The Samuel Martin Historical Park Association, organized by Clyde Low, a local Solano county historian, was granted its non-profit status in 1992 and proceeded to work with the city of Fairfield to develop its acre of the Martin/Stonedene parcel. The plan was to develop an educational public space focusing on the stone milling stations and the culture of the native Patwin/Suisuns. A beautiful landscape plan was created by Gretchen McCann, park planner for the city, which included both the city's acre and adjacent portions of the privately owned parcel.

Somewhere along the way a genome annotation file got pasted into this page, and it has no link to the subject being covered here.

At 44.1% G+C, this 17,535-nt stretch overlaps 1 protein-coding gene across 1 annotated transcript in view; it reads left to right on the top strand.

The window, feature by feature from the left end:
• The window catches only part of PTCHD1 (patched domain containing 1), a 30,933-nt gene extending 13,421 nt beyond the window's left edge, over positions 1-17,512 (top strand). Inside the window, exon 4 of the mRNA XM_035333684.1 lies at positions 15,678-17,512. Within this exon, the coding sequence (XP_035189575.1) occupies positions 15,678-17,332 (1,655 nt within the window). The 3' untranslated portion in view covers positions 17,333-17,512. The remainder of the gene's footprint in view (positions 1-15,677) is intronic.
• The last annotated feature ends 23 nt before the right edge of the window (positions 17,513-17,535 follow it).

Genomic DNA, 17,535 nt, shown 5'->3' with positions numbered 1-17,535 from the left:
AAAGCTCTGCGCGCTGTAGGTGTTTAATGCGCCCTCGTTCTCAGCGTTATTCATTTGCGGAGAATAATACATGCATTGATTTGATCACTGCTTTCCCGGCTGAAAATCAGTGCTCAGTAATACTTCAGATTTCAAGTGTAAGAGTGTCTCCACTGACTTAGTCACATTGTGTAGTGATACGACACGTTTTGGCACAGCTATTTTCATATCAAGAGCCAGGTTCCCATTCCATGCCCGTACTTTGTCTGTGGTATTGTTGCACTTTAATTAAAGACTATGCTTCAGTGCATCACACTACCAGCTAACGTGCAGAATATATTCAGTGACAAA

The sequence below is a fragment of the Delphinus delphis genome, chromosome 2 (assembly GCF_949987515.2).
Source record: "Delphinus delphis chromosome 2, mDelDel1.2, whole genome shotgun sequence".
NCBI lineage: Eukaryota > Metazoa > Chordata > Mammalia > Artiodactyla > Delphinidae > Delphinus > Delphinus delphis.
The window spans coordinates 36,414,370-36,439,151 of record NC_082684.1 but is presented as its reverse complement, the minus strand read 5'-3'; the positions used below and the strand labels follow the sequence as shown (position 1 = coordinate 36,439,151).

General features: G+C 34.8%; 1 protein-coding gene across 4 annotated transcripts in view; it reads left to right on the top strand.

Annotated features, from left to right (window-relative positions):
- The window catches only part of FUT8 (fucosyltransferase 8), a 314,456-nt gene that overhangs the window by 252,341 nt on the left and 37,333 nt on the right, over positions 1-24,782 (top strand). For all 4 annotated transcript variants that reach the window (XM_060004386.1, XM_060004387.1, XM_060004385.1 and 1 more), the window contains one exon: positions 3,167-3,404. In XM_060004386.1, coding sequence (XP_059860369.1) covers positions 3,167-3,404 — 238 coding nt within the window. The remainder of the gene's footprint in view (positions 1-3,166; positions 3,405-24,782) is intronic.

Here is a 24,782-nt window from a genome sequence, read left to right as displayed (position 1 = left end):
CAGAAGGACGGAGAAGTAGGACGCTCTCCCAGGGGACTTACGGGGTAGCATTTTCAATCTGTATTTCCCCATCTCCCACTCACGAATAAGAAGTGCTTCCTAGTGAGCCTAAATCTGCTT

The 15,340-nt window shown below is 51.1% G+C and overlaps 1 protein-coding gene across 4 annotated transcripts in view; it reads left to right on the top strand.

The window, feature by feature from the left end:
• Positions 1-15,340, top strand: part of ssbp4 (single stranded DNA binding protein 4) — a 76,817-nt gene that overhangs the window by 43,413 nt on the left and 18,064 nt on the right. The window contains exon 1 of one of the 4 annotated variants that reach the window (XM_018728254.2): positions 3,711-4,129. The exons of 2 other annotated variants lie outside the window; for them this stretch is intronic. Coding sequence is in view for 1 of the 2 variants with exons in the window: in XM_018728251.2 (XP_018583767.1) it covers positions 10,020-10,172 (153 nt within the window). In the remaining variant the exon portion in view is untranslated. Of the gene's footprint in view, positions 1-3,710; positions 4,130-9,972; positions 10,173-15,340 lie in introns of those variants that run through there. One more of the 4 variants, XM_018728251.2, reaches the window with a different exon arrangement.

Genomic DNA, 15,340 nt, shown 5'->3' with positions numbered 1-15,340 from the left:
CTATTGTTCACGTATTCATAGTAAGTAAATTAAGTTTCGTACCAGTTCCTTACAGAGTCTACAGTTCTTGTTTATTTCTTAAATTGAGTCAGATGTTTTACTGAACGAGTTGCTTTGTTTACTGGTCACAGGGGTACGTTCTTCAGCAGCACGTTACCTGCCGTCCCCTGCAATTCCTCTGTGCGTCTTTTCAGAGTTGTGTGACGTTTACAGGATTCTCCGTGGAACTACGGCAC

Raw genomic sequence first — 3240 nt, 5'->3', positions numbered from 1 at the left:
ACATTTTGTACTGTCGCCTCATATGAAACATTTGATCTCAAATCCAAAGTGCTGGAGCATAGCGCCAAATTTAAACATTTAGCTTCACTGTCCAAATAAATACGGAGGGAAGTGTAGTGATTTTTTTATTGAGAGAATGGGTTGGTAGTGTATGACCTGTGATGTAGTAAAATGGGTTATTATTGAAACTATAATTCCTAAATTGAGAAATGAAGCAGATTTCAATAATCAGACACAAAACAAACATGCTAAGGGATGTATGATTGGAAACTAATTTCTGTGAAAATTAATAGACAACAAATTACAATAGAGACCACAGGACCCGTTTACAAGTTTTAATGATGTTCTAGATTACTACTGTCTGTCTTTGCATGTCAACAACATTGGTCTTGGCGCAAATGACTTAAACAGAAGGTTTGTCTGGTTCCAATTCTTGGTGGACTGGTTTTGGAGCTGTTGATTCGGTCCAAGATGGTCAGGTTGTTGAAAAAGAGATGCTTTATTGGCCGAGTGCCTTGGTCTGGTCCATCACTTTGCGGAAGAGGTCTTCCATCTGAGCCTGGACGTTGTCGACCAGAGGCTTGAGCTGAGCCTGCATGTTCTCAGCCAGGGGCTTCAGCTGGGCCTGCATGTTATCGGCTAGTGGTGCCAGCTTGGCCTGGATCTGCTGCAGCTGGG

Unfortunately, the Western Planning and Development Corporation had been antagonized by the community's outrage at its development proposal and was not interested in cooperating on the historical park project. The city owned acre of the Martin/Stonedene site has since lain fallow.
More than a decade passed. People came and went. The Indian settlement, the pioneer history, the great house, gradually faded into the background of daily living until even those who lived adjacent to the site were unaware of the historical jewel shining right under their noses.